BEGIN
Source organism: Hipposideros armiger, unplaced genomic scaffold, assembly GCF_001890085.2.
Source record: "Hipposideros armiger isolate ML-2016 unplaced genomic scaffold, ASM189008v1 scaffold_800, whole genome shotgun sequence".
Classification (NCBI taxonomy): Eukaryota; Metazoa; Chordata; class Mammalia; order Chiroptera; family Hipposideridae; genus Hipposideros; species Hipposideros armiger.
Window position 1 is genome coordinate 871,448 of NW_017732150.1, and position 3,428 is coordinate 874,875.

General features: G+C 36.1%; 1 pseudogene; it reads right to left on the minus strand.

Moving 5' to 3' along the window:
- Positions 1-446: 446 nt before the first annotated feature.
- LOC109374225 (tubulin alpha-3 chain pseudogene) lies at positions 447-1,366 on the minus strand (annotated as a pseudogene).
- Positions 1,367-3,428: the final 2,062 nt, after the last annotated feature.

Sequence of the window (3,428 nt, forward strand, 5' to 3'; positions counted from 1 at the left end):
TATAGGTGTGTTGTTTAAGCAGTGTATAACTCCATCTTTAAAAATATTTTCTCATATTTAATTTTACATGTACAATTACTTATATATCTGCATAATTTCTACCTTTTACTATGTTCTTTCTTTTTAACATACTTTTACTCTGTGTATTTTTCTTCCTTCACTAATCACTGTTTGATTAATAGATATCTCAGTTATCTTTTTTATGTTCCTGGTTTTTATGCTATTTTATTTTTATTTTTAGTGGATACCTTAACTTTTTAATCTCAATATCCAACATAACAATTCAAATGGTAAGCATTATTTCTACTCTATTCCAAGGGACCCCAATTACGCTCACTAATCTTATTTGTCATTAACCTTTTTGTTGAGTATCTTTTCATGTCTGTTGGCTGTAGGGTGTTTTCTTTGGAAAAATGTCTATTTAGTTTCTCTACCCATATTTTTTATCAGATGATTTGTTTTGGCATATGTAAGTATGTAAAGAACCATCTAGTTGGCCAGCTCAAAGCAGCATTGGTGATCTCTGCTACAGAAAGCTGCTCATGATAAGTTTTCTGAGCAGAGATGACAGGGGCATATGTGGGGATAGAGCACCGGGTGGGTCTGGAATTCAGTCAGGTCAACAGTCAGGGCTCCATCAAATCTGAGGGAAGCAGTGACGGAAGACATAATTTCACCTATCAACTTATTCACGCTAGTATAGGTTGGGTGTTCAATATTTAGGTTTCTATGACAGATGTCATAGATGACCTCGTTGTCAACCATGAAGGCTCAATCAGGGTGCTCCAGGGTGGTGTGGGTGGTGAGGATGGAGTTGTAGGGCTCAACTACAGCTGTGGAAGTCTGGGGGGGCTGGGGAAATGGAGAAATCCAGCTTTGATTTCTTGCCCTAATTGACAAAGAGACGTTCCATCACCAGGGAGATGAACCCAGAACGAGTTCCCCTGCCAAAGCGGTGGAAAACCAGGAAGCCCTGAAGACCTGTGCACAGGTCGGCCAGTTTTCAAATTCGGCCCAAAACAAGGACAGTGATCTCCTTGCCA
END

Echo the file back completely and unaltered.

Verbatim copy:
Source organism: Hipposideros armiger, unplaced genomic scaffold, assembly GCF_001890085.2.
Source record: "Hipposideros armiger isolate ML-2016 unplaced genomic scaffold, ASM189008v1 scaffold_800, whole genome shotgun sequence".
Classification (NCBI taxonomy): Eukaryota; Metazoa; Chordata; class Mammalia; order Chiroptera; family Hipposideridae; genus Hipposideros; species Hipposideros armiger.
Window position 1 is genome coordinate 871,448 of NW_017732150.1, and position 3,428 is coordinate 874,875.

General features: G+C 36.1%; 1 pseudogene; it reads right to left on the minus strand.

Moving 5' to 3' along the window:
- Positions 1-446: 446 nt before the first annotated feature.
- LOC109374225 (tubulin alpha-3 chain pseudogene) lies at positions 447-1,366 on the minus strand (annotated as a pseudogene).
- Positions 1,367-3,428: the final 2,062 nt, after the last annotated feature.

Sequence of the window (3,428 nt, forward strand, 5' to 3'; positions counted from 1 at the left end):
TATAGGTGTGTTGTTTAAGCAGTGTATAACTCCATCTTTAAAAATATTTTCTCATATTTAATTTTACATGTACAATTACTTATATATCTGCATAATTTCTACCTTTTACTATGTTCTTTCTTTTTAACATACTTTTACTCTGTGTATTTTTCTTCCTTCACTAATCACTGTTTGATTAATAGATATCTCAGTTATCTTTTTTATGTTCCTGGTTTTTATGCTATTTTATTTTTATTTTTAGTGGATACCTTAACTTTTTAATCTCAATATCCAACATAACAATTCAAATGGTAAGCATTATTTCTACTCTATTCCAAGGGACCCCAATTACGCTCACTAATCTTATTTGTCATTAACCTTTTTGTTGAGTATCTTTTCATGTCTGTTGGCTGTAGGGTGTTTTCTTTGGAAAAATGTCTATTTAGTTTCTCTACCCATATTTTTTATCAGATGATTTGTTTTGGCATATGTAAGTATGTAAAGAACCATCTAGTTGGCCAGCTCAAAGCAGCATTGGTGATCTCTGCTACAGAAAGCTGCTCATGATAAGTTTTCTGAGCAGAGATGACAGGGGCATATGTGGGGATAGAGCACCGGGTGGGTCTGGAATTCAGTCAGGTCAACAGTCAGGGCTCCATCAAATCTGAGGGAAGCAGTGACGGAAGACATAATTTCACCTATCAACTTATTCACGCTAGTATAGGTTGGGTGTTCAATATTTAGGTTTCTATGACAGATGTCATAGATGACCTCGTTGTCAACCATGAAGGCTCAATCAGGGTGCTCCAGGGTGGTGTGGGTGGTGAGGATGGAGTTGTAGGGCTCAACTACAGCTGTGGAAGTCTGGGGGGGCTGGGGAAATGGAGAAATCCAGCTTTGATTTCTTGCCCTAATTGACAAAGAGACGTTCCATCACCAGGGAGATGAACCCAGAACGAGTTCCCCTGCCAAAGCGGTGGAAAACCAGGAAGCCCTGAAGACCTGTGCACAGGTCGGCCAGTTTTCAAATTCGGCCCAAAACAAGGACAGTGATCTCCTTGCCA